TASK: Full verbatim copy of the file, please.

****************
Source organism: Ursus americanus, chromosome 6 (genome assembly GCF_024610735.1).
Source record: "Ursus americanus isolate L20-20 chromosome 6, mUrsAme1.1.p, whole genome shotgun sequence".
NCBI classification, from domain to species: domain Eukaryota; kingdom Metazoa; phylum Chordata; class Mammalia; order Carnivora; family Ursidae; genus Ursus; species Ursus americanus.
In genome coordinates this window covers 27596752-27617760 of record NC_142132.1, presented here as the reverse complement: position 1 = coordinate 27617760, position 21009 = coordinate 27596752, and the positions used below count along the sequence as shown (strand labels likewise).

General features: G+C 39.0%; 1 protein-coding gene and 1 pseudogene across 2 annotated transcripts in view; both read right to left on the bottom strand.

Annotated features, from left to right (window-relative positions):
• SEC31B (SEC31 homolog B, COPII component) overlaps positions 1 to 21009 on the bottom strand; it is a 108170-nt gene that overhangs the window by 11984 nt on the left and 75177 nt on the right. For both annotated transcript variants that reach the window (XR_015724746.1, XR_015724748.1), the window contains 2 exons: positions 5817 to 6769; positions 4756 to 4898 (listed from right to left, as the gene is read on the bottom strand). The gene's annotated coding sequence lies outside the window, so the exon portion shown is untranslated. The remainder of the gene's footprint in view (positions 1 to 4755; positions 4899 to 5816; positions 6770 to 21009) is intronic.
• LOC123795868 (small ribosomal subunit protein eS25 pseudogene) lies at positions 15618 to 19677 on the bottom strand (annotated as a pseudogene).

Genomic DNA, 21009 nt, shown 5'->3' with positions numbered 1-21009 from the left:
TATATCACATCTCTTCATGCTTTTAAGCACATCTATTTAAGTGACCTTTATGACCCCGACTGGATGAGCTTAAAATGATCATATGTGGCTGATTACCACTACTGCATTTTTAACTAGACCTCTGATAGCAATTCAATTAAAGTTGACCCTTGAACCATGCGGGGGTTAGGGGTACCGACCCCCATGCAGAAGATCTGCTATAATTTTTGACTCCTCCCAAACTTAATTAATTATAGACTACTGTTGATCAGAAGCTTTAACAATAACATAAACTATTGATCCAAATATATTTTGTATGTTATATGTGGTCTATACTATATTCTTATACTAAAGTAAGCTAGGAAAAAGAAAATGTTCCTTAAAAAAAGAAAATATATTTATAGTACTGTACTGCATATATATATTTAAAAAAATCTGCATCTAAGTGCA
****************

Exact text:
Source organism: Ursus americanus, chromosome 6 (genome assembly GCF_024610735.1).
Source record: "Ursus americanus isolate L20-20 chromosome 6, mUrsAme1.1.p, whole genome shotgun sequence".
NCBI classification, from domain to species: domain Eukaryota; kingdom Metazoa; phylum Chordata; class Mammalia; order Carnivora; family Ursidae; genus Ursus; species Ursus americanus.
In genome coordinates this window covers 27596752-27617760 of record NC_142132.1, presented here as the reverse complement: position 1 = coordinate 27617760, position 21009 = coordinate 27596752, and the positions used below count along the sequence as shown (strand labels likewise).

General features: G+C 39.0%; 1 protein-coding gene and 1 pseudogene across 2 annotated transcripts in view; both read right to left on the bottom strand.

Annotated features, from left to right (window-relative positions):
• SEC31B (SEC31 homolog B, COPII component) overlaps positions 1 to 21009 on the bottom strand; it is a 108170-nt gene that overhangs the window by 11984 nt on the left and 75177 nt on the right. For both annotated transcript variants that reach the window (XR_015724746.1, XR_015724748.1), the window contains 2 exons: positions 5817 to 6769; positions 4756 to 4898 (listed from right to left, as the gene is read on the bottom strand). The gene's annotated coding sequence lies outside the window, so the exon portion shown is untranslated. The remainder of the gene's footprint in view (positions 1 to 4755; positions 4899 to 5816; positions 6770 to 21009) is intronic.
• LOC123795868 (small ribosomal subunit protein eS25 pseudogene) lies at positions 15618 to 19677 on the bottom strand (annotated as a pseudogene).

Genomic DNA, 21009 nt, shown 5'->3' with positions numbered 1-21009 from the left:
TATATCACATCTCTTCATGCTTTTAAGCACATCTATTTAAGTGACCTTTATGACCCCGACTGGATGAGCTTAAAATGATCATATGTGGCTGATTACCACTACTGCATTTTTAACTAGACCTCTGATAGCAATTCAATTAAAGTTGACCCTTGAACCATGCGGGGGTTAGGGGTACCGACCCCCATGCAGAAGATCTGCTATAATTTTTGACTCCTCCCAAACTTAATTAATTATAGACTACTGTTGATCAGAAGCTTTAACAATAACATAAACTATTGATCCAAATATATTTTGTATGTTATATGTGGTCTATACTATATTCTTATACTAAAGTAAGCTAGGAAAAAGAAAATGTTCCTTAAAAAAAGAAAATATATTTATAGTACTGTACTGCATATATATATTTAAAAAAATCTGCATCTAAGTGCA